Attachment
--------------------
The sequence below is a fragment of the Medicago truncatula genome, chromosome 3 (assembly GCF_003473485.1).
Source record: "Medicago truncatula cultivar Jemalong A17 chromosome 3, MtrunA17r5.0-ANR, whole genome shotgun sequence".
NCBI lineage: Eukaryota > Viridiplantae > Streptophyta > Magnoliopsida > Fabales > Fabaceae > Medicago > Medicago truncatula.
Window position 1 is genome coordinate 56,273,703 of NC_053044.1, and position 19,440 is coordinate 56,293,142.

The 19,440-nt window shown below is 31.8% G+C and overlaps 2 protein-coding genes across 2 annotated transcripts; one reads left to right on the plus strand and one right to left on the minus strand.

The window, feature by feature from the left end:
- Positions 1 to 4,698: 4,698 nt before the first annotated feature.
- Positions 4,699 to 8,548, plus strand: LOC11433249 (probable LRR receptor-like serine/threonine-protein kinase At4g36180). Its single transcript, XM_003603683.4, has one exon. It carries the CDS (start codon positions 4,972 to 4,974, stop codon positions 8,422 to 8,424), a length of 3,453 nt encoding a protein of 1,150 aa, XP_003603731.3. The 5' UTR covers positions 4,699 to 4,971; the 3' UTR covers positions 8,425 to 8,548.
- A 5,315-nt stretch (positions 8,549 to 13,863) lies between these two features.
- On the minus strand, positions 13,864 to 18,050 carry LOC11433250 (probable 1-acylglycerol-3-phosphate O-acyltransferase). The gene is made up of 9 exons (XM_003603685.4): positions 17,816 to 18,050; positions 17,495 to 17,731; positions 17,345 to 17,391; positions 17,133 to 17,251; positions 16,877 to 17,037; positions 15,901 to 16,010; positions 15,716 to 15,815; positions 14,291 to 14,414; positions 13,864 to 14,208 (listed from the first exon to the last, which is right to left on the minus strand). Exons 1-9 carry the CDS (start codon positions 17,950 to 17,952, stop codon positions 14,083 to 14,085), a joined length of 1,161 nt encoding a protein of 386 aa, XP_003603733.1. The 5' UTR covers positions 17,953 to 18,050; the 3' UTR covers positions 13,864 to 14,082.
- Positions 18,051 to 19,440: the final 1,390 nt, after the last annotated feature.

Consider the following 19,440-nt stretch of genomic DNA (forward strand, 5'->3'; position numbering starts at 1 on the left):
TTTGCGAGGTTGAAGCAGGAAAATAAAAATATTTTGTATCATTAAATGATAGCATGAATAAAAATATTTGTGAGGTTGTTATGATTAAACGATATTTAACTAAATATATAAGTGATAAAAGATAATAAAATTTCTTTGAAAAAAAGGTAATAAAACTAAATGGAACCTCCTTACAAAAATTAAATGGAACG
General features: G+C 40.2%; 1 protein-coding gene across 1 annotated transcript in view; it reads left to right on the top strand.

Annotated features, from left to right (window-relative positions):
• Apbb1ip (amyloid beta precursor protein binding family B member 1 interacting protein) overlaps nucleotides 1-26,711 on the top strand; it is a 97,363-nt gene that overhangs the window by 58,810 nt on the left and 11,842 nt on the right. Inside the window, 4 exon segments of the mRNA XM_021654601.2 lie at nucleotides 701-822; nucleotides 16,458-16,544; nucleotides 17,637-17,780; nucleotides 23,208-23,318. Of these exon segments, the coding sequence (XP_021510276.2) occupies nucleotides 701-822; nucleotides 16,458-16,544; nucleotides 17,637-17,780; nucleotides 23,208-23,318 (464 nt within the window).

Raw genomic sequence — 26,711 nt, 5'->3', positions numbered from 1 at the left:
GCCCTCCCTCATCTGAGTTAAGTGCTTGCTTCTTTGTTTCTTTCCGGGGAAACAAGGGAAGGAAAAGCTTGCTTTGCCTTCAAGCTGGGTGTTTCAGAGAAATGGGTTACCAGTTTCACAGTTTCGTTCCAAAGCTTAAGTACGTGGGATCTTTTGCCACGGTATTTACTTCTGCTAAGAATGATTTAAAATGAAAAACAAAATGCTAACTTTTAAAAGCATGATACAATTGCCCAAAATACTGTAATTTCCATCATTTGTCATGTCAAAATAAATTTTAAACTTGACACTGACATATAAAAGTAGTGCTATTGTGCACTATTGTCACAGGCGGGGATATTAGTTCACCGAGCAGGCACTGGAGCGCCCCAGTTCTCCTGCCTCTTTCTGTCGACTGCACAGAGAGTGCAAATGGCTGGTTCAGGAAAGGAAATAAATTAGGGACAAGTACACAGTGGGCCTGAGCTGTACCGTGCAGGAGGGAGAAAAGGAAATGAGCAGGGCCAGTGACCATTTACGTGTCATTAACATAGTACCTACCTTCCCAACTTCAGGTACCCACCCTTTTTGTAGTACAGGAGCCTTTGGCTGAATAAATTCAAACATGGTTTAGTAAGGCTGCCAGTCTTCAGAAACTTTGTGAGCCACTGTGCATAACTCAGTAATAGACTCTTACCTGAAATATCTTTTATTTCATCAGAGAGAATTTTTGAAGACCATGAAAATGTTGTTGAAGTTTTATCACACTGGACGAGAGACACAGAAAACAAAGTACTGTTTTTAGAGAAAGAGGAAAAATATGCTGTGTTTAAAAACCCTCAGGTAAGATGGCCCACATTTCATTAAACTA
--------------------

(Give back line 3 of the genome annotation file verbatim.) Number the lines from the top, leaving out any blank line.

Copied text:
NCBI lineage: Eukaryota > Viridiplantae > Streptophyta > Magnoliopsida > Fabales > Fabaceae > Medicago > Medicago truncatula.